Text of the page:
We derived an equation giving a relationship between the average depth of a stratum boundary and the power spectrum of theg gzz component of a gravity gradient tensor. It was found that the relationship was nonlinear to the wave number on a semi-logarithmic scale and that the average depth was estimated to be shallower than the actual one if a conventional linear approximation would be employed. We applied the equation obtained in this study to the gzz component of the gravity gradient tensor observed in the Kuju geothermal area of central Kyushu, Japan, and obtained results that are consistent with the average depth estimated by spectrum analysis of gravity anomaly. On the other hand, we found that the equation could not estimate the average depth of the stratum boundary at the lowest wave number range. In addition, it was shown that the wave number range giving the same average depth as that given by spectrum analysis of gravity anomaly shifts to the higher wave number range, and its range becomes broader.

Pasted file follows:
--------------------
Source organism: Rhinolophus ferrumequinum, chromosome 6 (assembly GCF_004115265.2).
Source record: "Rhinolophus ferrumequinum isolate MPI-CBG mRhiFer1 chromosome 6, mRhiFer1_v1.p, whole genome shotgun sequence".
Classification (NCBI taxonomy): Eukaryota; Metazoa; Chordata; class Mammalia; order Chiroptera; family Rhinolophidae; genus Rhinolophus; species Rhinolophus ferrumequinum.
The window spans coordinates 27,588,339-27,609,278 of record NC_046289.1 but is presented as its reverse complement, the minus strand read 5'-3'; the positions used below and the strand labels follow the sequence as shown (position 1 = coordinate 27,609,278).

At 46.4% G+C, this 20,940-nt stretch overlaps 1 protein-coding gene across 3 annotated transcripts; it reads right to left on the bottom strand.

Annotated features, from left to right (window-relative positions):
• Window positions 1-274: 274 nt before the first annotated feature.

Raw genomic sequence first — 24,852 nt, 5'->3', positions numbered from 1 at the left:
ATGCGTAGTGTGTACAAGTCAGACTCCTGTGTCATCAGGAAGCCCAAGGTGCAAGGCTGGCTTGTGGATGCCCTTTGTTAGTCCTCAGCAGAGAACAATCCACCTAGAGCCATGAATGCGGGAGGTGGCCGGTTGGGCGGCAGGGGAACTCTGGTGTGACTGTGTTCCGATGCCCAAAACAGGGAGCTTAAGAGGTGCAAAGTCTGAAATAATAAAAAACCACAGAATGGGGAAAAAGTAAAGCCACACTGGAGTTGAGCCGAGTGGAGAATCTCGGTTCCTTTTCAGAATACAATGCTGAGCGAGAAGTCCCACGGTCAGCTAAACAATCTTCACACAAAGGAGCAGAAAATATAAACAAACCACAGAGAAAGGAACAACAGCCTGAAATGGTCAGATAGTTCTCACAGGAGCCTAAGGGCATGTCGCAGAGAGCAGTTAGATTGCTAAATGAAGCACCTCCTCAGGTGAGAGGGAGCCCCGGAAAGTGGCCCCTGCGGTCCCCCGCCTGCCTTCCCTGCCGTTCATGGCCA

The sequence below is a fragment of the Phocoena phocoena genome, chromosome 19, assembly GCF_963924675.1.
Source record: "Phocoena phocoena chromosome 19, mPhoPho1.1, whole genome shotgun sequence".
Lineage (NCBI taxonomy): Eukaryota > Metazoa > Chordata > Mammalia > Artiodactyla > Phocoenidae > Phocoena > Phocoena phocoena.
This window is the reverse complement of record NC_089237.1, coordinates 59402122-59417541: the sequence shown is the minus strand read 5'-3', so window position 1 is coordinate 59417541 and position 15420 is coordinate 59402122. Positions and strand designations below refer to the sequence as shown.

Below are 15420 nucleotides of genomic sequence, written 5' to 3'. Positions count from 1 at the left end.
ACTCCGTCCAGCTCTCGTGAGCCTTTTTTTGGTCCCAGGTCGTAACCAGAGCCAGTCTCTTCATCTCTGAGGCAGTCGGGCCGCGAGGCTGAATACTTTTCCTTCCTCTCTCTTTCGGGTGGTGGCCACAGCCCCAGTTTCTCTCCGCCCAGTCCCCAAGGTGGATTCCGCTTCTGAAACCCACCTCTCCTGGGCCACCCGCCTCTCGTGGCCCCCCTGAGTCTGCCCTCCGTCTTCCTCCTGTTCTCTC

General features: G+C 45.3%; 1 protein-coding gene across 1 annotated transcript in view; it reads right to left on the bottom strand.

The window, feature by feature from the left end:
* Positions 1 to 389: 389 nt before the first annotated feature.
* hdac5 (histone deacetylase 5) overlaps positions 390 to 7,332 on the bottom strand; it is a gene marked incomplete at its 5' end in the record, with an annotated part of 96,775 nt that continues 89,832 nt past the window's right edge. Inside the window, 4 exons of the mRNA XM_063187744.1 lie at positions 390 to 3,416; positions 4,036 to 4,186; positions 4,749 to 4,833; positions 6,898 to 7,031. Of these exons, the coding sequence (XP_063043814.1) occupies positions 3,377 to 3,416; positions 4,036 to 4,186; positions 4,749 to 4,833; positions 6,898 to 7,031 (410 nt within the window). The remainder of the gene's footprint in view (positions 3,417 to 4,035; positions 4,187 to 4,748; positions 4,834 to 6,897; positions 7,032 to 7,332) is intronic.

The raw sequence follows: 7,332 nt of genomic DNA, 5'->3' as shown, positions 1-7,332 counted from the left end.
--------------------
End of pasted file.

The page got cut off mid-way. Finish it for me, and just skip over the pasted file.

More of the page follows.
The Taiwan Power Research Institute plans to perform a field experiment on sedimentary rocks at 2500 m depth at a CO2 geological storage site near a coastal area in Taichung-city. Application of electromagnetic methods is being planned to monitor changes in resistivity caused by injected CO2. It is necessary to measure the initial resistivity of the layers, before large-scale CO2 injection tests. For the CSMT (Controlled Source Magneto-Telluric) method, the exploration depth has been previously limited to less than 1000 m at most sites in Japan, because the distance between an electric current source and a survey site cannot be separated enough because of the influence of artificial noise. In this study, we conducted simulations using numerical models in order to evaluate the effectiveness to monitor the CO2 reservoir at a depth of 2500 m. As a result, the total amount of injected CO2 reached 100 Mton, apparent resistivity increased 5%. We conducted a field test at the site using the great depth CSMT method. We set the current source at a distance of 15 km away from the site and we measured apparent resistivity and phase data at the frequencies of 8192 - 0.015625 Hz using a new electromagnetic exploration instrument with high spectrum resolution controlled by GPS synchronization (Johmori et al., 2010). We could obtain good data by processing with a digital filter and average E/H vector for adjacent survey stations, regardless of the noises at the site. We could also measure the data at the low frequency of 0.0625 Hz by performing a near-field correction considering the signal source. Furthermore, the resistivity profiles obtained by the 1D and 2D inversion techniques matched well with the resistivity of boring core samples and electrical logging data from 2000 to 3000 m depth at the site. In conclusion, we confirmed the effectiveness of this technique.